This afternoon I was shamefully late for an event put on by my good friend Erik Baard in the southern portion of Randalls Island near Hellgate Bridge. In my tardiness I missed a talk by the Kazakh diplomats who had braved the inclement weather and traveled from the UN just across the East River. I also missed Erik telling the kids from the Renaissance Charter High School for Innovation (who had also crossed the East River from East Harlem earlier) all about apple trees ancient history in Kazakhstan and recent history as a favorite crop among early American Presidents. I, however, get there in time to dig in and help the children plant the trees (my favorite part). The kids are always inspired by pushing shovels into the earth and genuinely love planning the trees. They faltered a bit one all that was done and it was time to carry mulch from the pile to the field but the work got done and everyone gathered under some tents to enjoy some hot apple cider and crisp Newtown Pippin apples. It was a bit rainy and the temperatures (finally) began to drop but it was a spectacular day!
I am very grateful to my friend for having me be involved with his apple planting projects. As you may know from previous posts he is bringing NYC’s heritage apple species, the Newtown Pippin, into gardens throughout the city. But today was different. Erik has developed a relationship with some folks at Kazakhstan’s mission to the United Nations and they are bringing ancient apple trees to New York in the hopes that they will cross pollinate with the local cultivars to breed new hybrids of pippins that take on the strong disease and pest resistance of the Kazakh trees. If any of you living in NYC would like an apple tree for your school, church, community garden or other public space (it must be public), you can contact Erik directly by visiting his Newtown Pippin Restoration and Celebration web site .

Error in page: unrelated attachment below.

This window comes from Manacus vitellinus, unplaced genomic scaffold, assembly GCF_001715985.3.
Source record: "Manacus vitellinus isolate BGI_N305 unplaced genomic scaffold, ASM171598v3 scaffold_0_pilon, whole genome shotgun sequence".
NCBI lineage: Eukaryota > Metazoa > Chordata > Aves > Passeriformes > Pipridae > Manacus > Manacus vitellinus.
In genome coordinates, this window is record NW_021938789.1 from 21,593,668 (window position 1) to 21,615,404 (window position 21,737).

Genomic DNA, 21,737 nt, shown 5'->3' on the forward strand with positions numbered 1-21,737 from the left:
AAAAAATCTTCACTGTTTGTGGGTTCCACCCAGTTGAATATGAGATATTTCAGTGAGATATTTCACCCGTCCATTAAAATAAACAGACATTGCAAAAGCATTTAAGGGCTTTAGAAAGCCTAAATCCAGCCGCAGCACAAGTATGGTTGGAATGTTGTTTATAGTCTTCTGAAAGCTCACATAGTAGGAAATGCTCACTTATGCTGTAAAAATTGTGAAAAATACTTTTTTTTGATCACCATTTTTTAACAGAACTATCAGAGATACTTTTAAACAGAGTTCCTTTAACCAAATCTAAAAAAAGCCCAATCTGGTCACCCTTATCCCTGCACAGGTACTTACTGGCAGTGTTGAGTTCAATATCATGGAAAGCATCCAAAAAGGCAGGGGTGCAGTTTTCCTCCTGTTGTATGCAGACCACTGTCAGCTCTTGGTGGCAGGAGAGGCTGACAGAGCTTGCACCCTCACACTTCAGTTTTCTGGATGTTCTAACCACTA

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For more information about this event, check out the New York Times City Room Blog post: http://cityroom.blogs.nytimes.com/2011/12/07/for-the-big-apple-an-ancient-gift/